Delivering full fibre broadband is one such way that have enabled green targets to be met, with an estimated 935,000 tonnes of carbon saved through digital and remote working.
With ransomware attacks on the UK reaching a record high last year, and the most frequent reason for UK Government Cobra crisis management meetings, BT is also keen to ensure that cybersecurity goes hand in hand with digital working.
“Throughout all our conversations on digital transformation, security is always high on the agenda,” adds Edwards.
“We’re a core critical national infrastructure network and we take that responsibility seriously. Maintaining that, and keeping our customers safe and secure, requires research, investment, and continual upgrades to stay ahead of the threats that exist online.”
Economies of scale matter, too. BT provides unmatched network coverage in the UK – and can deliver significant savings for end users, and ultimately benefit the taxpayer. Lees says doing “more with less” is not just an empty slogan, when it comes to BT’s offer in Scotland.
“We do live by that mantra as an organisation,” he says. “We have identified savings where customers can shave £900,000 off their IT estate bills. But actually, the conversation we like to have is how can they put the investment to better use, delivering better and more efficient services downstream from an upstream cost centre saving.
“In simple terms, by letting the technology flourish, we can make an economic argument for our customers, too.”
All of this, of course, chimes with the wider economic picture in Scotland. There is currently a productivity lag between Scotland and the rest of the UK, according to a recent KPMG survey which found Scotland performing worse on average in nine out of 13 productivity indicators.
The Scottish Government’s recent innovation and economic transformation strategies unsurprisingly make productivity a major focus.
The performance, therefore, of the SWAN contract will rightly be scrutinised. It’s a challenge BT is keen to embrace. “It’s the national network for our public services. It’s a bit like the rail service, but for digital,” says Lees.
“We all want the trains to run on time, so we’ll be proud to be held to account for high standards. But we also want to look for those small performance wins that will help make things run more smoothly with the minimum of disruption. And the final piece is capacity, where we can continue to invest in adding more track.”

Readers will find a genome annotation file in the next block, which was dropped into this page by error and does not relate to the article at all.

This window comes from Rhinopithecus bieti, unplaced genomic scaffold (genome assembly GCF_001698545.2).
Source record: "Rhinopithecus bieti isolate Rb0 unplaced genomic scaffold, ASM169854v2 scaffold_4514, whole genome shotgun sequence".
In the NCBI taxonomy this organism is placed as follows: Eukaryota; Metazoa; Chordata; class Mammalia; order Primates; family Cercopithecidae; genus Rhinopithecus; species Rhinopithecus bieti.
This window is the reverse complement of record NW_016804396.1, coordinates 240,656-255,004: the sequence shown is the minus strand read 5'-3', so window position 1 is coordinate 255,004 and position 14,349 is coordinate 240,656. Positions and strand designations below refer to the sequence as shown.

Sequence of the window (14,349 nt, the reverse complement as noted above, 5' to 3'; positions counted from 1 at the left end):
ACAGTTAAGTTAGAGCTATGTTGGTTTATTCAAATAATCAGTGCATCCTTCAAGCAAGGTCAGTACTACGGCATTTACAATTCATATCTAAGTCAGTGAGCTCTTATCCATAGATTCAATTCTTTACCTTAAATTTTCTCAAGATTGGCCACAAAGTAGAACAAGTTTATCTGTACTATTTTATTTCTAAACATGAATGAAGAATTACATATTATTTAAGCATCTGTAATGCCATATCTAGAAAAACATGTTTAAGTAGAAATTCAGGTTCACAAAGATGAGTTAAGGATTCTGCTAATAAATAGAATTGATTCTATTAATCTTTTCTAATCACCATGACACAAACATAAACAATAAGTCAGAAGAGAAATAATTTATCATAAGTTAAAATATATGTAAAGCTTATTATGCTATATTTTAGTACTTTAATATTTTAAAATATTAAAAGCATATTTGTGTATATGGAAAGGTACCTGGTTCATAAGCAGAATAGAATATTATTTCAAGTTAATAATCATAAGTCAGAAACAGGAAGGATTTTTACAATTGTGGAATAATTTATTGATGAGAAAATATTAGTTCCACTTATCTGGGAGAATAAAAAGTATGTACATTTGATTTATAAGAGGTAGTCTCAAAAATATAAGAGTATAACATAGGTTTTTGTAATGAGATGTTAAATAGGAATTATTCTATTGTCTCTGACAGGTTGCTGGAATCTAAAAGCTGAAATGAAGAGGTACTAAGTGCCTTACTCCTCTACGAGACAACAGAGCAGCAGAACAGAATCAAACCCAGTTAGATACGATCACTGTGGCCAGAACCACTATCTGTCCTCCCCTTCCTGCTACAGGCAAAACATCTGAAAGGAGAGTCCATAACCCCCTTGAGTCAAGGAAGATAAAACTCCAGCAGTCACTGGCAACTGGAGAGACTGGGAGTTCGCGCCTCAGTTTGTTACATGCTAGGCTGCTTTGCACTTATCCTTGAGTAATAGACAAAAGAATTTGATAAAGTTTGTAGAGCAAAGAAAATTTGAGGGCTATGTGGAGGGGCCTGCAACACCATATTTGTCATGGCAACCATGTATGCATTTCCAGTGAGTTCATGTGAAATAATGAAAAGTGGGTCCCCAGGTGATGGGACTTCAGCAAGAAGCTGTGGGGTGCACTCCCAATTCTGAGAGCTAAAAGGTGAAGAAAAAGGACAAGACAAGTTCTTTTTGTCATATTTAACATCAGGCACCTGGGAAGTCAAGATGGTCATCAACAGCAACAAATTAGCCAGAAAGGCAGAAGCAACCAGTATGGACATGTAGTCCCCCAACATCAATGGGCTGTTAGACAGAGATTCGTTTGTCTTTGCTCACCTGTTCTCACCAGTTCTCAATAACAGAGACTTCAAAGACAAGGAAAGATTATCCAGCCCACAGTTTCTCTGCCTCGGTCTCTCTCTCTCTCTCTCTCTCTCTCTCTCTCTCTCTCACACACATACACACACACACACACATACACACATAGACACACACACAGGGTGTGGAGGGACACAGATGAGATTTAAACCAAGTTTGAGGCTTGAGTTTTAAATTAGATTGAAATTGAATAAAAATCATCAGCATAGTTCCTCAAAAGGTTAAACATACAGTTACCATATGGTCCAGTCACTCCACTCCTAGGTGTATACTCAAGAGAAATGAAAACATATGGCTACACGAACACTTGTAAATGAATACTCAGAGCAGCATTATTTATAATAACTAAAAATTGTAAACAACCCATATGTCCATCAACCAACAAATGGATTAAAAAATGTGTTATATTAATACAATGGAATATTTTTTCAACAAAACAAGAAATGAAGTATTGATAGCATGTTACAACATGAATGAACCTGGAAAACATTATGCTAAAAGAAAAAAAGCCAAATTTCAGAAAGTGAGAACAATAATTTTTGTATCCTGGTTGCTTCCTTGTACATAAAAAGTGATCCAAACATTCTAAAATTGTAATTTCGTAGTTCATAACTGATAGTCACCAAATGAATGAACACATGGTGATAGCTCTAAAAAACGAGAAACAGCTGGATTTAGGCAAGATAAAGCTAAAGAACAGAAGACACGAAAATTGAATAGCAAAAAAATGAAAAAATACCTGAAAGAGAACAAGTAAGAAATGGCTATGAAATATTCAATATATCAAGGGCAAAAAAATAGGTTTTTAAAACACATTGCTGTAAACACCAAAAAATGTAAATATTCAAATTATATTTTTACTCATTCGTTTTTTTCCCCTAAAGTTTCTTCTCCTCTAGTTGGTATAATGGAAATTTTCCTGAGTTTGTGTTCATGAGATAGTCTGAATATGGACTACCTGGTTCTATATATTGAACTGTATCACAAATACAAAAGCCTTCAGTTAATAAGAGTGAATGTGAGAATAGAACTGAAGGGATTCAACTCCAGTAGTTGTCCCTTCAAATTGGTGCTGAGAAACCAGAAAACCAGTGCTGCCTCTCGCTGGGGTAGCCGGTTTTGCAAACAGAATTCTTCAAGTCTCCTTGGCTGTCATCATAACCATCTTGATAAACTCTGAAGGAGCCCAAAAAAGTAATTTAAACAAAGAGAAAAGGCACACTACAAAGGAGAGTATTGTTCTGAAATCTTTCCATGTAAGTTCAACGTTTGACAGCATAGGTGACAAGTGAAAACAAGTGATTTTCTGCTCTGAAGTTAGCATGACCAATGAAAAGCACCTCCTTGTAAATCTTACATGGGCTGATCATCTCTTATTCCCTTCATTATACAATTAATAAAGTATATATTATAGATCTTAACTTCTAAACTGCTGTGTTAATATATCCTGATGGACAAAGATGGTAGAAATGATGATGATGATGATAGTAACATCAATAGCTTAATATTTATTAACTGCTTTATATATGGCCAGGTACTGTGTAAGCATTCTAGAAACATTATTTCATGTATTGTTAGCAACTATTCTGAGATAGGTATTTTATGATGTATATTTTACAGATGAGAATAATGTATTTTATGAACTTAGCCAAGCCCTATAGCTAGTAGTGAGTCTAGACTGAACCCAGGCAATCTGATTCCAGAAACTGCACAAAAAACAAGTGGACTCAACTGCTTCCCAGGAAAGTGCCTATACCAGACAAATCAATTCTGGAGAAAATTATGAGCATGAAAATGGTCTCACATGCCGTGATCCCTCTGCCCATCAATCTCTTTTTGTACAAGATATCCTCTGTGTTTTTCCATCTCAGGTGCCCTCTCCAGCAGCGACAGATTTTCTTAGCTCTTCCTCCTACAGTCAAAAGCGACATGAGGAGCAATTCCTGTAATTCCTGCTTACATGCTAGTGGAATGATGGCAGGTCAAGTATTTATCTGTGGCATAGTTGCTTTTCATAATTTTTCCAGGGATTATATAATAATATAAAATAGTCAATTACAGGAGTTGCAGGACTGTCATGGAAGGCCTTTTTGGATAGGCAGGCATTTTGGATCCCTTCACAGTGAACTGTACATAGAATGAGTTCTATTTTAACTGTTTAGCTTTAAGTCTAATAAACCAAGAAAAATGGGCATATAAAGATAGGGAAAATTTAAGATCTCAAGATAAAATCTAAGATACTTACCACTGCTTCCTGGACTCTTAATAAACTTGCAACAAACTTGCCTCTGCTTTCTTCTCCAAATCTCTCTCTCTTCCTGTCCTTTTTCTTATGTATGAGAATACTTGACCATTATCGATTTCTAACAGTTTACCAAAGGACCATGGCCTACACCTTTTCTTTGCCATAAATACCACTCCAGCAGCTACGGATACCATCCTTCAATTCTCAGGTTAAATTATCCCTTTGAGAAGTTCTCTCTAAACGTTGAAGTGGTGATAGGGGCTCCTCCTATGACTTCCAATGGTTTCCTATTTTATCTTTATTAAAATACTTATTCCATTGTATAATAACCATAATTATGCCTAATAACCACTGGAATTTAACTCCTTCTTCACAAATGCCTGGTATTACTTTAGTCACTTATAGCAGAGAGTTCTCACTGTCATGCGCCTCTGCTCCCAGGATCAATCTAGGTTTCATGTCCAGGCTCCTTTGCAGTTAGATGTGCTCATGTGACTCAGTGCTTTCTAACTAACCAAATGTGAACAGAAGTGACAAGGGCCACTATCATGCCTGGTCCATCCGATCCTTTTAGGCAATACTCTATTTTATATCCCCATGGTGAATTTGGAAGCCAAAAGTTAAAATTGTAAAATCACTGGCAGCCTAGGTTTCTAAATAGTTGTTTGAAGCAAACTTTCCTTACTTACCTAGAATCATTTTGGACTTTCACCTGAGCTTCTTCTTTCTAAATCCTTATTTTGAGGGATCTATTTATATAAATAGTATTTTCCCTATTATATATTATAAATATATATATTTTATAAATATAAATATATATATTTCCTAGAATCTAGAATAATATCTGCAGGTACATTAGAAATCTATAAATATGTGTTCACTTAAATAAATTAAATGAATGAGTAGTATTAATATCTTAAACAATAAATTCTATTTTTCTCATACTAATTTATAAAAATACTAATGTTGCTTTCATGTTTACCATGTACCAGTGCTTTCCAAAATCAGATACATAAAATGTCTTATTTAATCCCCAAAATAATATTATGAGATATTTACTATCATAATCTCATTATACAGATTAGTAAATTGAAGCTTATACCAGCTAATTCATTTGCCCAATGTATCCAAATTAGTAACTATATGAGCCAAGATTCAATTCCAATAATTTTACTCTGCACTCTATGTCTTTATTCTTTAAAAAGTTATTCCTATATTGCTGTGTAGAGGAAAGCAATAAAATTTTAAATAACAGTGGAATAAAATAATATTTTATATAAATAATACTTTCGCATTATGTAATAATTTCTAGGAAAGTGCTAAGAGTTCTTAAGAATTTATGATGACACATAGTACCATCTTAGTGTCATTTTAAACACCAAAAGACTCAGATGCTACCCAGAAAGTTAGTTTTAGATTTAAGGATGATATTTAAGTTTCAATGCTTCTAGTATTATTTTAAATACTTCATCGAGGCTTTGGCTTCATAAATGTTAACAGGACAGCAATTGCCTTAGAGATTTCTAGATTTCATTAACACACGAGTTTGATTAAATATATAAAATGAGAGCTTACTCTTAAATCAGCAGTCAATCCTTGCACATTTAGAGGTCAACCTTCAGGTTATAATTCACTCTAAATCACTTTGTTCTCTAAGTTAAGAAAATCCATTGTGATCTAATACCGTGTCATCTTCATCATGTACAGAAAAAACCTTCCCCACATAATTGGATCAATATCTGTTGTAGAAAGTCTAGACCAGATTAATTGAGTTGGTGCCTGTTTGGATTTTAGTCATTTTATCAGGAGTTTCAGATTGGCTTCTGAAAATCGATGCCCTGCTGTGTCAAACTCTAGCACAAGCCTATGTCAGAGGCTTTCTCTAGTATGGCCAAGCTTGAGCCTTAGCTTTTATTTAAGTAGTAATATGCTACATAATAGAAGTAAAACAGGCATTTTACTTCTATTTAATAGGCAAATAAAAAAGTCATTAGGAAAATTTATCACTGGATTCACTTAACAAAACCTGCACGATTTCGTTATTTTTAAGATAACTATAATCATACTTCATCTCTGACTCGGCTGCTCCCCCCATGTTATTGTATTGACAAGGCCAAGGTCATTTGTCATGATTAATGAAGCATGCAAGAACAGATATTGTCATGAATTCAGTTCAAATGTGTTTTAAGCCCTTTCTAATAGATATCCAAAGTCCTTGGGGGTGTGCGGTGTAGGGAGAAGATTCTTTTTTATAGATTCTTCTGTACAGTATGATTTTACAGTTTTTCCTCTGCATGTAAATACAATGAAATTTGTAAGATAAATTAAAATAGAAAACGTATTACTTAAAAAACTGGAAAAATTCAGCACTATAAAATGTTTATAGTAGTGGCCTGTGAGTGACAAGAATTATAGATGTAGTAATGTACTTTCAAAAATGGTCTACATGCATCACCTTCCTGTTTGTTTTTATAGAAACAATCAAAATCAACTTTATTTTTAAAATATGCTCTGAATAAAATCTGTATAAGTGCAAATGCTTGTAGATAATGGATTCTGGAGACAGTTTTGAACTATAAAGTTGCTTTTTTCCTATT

Whatever happens during the period of the contract, there is palpable excitement from SWAN members, who are looking towards a brighter future.
With access to BT comes a whole range of other benefits, working with the likes of its own mobile brand – EE – which has been the first to deliver 5G consumer services in Scotland, as well as a host of other vendors associated with the BT Group. Getting that message out to customers is key for Lees.
He says: “We’ve started a full programme of engagement with SWAN members. Hayden and his team have been out meeting as many customers as they can, in person and at offices. We want to bring in the personal touch as much as we can, to get to know people and build those trusted relationships.
“We’ve already brought on the four biggest users of SWAN, who are contracted to migrate across to the new network, and we will continue that work. At the end of the day, we want to build a community of users who will hopefully share positive experiences with others.”
To that end, a new SWAN website has recently launched, and the BT team are keen to share best practice, tips and advice with the community – to foster a spirit of innovation and collaboration.
“We’re here to be sounding boards, but we also want to work as closely and productively as we can with our customers. We’ve also established relationships with Scottish universities, looking at how we can potentially leverage artificial intelligence and emerging technologies in the future, and where they might be deployed.
“After all, our public services belong to us all. We’re all invested in making them, and Scotland, better.”
Partner Content in association with BT Business in Scotland.
Alan Lees and Hayden Edwards will be speaking at Digital Scotland on November 21 at the EICC in Edinburgh.